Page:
Travelling with LiPo BatteriesThe one constant you will find when you’re looking to travel with your drone is that LiPo batteries need to be carried on as hand luggage. Due to their volatility and propensity to cause fires when mishandled, it’s easy to see why you aren’t allowed to check them into the hold. First things first, you will need to be upfront with the airline about what you are bringing aboard. You shouldn’t encounter any problems from security if you have clearly stated your possession of the batteries and your intended usage (i.e. powering your drone). If the batteries are under 100Wh, you’re generally allowed up to four spares, however, if you’re carrying more powerful units which are over the 100Wh threshold but below the maximum allowance of 160Wh, you’re likely to be limited to two per person. Please be aware that this is subject to change depending on who you're flying with so always make doubly sure. More recent batteries, such as those from DJI, should display the watt-hour to make identification simple. If your batteries don’t have this information visible, you can calculate the watt hours by multiplying battery voltage by the Amp hours (Ah).
Do Your HomeworkIt can't be stressed enough that preparation is key when travelling with your drone. Especially if you are using an unfamiliar airline or heading to a country with stricter laws, you are ultimately responsible for checking the facts before departure. Here is an example of the types of restrictions you will encounter - these rules are taken directly from the British Airways site... ...and these are from KLM's section on restricted carry-on items... ...and finally EasyJet's guide to hazardous materials... ...which should give you some idea of the varied restrictions put in place by airlines. Always be sure to check the website of the airline you're travelling with and, if there isn't any pertinent information, ensure that you contact them ahead of time to avoid any awkward situations.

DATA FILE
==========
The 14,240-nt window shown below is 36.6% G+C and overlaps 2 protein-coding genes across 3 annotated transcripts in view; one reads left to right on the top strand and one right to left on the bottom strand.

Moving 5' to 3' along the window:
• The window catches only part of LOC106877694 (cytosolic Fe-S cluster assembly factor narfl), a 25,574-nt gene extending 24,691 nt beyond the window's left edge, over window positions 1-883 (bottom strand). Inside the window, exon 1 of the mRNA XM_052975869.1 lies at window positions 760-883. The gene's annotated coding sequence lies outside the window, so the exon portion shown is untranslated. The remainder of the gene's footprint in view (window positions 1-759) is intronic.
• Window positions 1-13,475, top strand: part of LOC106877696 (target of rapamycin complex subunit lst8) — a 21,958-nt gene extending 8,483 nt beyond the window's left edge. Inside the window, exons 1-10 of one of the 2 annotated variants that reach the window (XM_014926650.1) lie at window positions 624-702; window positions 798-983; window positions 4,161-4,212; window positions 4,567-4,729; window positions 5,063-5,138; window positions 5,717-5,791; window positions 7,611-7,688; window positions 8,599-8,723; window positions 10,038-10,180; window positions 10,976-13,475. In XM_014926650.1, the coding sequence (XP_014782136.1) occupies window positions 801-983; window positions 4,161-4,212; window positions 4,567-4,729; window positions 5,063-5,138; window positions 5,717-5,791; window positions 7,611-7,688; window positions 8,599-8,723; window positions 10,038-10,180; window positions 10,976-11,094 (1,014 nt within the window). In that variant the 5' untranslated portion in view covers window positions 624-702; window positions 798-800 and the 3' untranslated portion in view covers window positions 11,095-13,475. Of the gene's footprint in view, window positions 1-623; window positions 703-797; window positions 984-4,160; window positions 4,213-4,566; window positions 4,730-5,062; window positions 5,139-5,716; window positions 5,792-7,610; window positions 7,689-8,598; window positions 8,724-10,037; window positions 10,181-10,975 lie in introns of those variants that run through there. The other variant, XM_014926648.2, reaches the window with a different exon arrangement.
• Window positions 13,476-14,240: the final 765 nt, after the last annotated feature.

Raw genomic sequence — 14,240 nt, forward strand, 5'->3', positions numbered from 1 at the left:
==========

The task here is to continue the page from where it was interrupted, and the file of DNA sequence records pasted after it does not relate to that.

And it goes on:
Top Tips For TransportWhen preparing to fly with your batteries the following tips will help to ensure you and your LiPo batteries enjoy an issue-free journey. These suggestions aren’t essential but will go a long way towards making the process as safe as possible.
- Cover up the battery connectors with either tape or cling film to avoid electrical arcing or moisture getting into crucial components. If you’re looking for extra protection from moisture you can place your batteries in individual ziplock bags ensuring that all the air is removed before sealing.
- Once you have completed Step 1, place your batteries into a fireproof battery safety bag. The reason behind this is pretty self-evident but it will display that you take the safety of yourself and other passengers very seriously. These bags also come in handy when charging up the batteries for an extra level of safety.
- Now that your LiPos are securely stored it’s time to put them into your carry-on luggage i.e. a backpack. Make sure that they are easily accessible for security checks etc. and you shouldn’t have any problems getting from A to B.
A Closer Look at CAA RegulationsIf you're looking to hear the details on LiPos (or lithium metal as they appear in the CAA description) verbatim from the official regulations, you can see the guidelines below: For a further insight into the CAA’s procedures and regulations when it comes to lithium batteries, here are a couple of videos that the CAA made for their staff outlining their policy:
Guidance For Crew
Guidance For Cargo and Ramp Personel
Keep checking back to Heliguy's Insider blog for more information about getting the most out of your drone, existing regulations and, of course, the latest news from the drone industry.